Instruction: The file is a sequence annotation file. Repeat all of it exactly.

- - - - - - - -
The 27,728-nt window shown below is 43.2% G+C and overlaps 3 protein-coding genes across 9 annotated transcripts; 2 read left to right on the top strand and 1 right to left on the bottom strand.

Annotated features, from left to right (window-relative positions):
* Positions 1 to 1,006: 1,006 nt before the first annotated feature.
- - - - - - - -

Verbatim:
The 27,728-nt window shown below is 43.2% G+C and overlaps 3 protein-coding genes across 9 annotated transcripts; 2 read left to right on the top strand and 1 right to left on the bottom strand.

Annotated features, from left to right (window-relative positions):
* Positions 1 to 1,006: 1,006 nt before the first annotated feature.